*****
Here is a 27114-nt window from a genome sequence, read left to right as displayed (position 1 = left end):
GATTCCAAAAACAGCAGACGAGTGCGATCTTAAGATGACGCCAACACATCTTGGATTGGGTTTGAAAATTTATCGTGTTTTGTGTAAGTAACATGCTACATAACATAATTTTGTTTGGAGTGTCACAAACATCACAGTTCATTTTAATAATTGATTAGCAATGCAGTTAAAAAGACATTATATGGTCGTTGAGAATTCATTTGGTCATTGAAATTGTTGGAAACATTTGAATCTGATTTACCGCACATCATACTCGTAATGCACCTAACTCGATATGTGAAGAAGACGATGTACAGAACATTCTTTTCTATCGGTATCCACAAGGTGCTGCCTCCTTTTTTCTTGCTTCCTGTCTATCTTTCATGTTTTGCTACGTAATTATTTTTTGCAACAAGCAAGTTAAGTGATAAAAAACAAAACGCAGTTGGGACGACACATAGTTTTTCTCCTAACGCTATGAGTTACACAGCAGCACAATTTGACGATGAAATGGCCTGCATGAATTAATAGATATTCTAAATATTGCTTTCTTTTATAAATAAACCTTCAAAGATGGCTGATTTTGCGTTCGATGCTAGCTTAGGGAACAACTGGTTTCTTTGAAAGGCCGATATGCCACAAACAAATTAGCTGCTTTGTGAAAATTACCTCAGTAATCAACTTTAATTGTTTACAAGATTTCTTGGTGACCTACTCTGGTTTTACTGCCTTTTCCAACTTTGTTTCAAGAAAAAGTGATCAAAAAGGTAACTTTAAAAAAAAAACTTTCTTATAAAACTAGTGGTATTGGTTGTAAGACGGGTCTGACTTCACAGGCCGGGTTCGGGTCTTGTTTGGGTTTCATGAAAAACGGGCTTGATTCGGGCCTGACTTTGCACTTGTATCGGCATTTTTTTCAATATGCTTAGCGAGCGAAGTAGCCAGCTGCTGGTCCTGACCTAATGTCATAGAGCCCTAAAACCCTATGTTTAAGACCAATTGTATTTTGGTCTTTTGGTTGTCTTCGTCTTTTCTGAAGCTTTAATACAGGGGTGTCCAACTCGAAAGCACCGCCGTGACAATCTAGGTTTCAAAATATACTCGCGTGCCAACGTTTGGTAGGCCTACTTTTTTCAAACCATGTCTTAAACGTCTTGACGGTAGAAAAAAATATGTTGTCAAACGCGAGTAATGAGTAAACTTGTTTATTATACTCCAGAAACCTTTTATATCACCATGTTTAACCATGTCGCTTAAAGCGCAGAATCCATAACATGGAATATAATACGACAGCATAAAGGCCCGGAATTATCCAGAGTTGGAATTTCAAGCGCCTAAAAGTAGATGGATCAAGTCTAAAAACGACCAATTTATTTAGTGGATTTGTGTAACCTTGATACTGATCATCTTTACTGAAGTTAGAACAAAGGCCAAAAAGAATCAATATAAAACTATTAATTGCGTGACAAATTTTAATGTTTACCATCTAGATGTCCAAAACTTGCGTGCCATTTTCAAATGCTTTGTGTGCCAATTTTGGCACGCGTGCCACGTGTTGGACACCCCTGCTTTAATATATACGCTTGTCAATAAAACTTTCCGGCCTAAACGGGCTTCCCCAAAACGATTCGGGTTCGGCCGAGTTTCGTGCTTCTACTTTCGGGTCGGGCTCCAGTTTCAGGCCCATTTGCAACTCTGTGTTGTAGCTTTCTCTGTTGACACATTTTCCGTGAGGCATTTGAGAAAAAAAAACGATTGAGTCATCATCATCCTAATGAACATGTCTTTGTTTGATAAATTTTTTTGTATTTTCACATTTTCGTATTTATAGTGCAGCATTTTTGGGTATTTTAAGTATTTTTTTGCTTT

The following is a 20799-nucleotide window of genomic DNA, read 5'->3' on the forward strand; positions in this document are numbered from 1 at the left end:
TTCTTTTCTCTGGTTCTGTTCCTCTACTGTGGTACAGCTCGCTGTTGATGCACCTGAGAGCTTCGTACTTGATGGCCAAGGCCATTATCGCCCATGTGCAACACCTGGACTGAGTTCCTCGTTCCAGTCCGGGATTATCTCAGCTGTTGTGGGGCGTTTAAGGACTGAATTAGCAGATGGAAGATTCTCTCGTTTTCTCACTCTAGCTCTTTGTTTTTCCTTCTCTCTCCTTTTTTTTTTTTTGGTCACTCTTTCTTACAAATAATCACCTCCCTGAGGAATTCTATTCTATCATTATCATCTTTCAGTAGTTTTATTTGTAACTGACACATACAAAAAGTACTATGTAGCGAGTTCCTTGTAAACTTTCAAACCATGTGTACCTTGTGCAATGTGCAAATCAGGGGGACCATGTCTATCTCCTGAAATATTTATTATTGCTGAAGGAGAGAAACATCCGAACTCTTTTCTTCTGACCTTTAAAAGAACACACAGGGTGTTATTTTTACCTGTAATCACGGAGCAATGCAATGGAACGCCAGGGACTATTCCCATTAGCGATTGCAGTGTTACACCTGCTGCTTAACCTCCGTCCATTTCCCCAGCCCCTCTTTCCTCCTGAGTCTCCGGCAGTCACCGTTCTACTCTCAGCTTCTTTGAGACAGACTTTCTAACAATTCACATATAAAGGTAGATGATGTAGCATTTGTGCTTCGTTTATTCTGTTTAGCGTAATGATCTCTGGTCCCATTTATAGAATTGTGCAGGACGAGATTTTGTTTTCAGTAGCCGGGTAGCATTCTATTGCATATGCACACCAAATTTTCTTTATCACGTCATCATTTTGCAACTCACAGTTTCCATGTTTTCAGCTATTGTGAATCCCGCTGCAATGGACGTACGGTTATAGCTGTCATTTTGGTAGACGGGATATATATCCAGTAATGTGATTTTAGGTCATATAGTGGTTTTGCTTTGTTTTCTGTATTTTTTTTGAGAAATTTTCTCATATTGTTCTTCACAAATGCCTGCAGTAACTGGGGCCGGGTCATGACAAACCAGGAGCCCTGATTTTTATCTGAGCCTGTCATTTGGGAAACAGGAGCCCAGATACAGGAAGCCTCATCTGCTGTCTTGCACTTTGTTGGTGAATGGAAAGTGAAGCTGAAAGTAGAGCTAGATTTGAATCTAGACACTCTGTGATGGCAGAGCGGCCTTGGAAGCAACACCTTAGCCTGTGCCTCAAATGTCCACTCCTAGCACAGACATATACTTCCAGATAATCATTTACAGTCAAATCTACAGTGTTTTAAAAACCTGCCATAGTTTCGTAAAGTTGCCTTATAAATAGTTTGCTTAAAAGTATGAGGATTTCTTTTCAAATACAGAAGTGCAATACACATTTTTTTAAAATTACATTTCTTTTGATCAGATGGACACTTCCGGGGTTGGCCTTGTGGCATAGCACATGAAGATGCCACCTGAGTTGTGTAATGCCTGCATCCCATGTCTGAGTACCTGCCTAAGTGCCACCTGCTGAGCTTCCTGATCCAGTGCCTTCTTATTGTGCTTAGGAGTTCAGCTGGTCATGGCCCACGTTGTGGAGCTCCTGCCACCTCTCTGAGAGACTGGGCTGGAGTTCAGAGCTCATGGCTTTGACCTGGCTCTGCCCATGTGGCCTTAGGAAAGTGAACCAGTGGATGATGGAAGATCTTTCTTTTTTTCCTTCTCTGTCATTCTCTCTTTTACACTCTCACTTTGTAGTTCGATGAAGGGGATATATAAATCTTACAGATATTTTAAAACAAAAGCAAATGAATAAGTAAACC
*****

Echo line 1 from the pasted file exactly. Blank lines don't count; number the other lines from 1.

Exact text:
Here is a 27114-nt window from a genome sequence, read left to right as displayed (position 1 = left end):